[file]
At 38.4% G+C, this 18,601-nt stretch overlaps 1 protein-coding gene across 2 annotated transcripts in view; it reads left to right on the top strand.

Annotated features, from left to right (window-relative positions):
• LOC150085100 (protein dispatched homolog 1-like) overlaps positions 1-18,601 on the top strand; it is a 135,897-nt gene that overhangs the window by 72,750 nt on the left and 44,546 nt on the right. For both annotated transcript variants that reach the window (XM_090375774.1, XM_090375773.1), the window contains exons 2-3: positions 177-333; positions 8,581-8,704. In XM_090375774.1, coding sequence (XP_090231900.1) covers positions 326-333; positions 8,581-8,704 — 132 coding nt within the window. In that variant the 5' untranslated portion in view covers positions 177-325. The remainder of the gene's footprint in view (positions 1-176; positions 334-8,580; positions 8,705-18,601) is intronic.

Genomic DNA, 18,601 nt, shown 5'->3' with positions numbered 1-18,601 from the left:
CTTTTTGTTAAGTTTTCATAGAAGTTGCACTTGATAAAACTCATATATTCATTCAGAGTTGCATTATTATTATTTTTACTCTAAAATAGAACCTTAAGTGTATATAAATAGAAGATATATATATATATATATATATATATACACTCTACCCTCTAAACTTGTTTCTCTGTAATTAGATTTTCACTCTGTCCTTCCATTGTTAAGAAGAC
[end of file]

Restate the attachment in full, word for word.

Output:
At 38.4% G+C, this 18,601-nt stretch overlaps 1 protein-coding gene across 2 annotated transcripts in view; it reads left to right on the top strand.

Annotated features, from left to right (window-relative positions):
• LOC150085100 (protein dispatched homolog 1-like) overlaps positions 1-18,601 on the top strand; it is a 135,897-nt gene that overhangs the window by 72,750 nt on the left and 44,546 nt on the right. For both annotated transcript variants that reach the window (XM_090375774.1, XM_090375773.1), the window contains exons 2-3: positions 177-333; positions 8,581-8,704. In XM_090375774.1, coding sequence (XP_090231900.1) covers positions 326-333; positions 8,581-8,704 — 132 coding nt within the window. In that variant the 5' untranslated portion in view covers positions 177-325. The remainder of the gene's footprint in view (positions 1-176; positions 334-8,580; positions 8,705-18,601) is intronic.

Genomic DNA, 18,601 nt, shown 5'->3' with positions numbered 1-18,601 from the left:
CTTTTTGTTAAGTTTTCATAGAAGTTGCACTTGATAAAACTCATATATTCATTCAGAGTTGCATTATTATTATTTTTACTCTAAAATAGAACCTTAAGTGTATATAAATAGAAGATATATATATATATATATATATATATACACTCTACCCTCTAAACTTGTTTCTCTGTAATTAGATTTTCACTCTGTCCTTCCATTGTTAAGAAGAC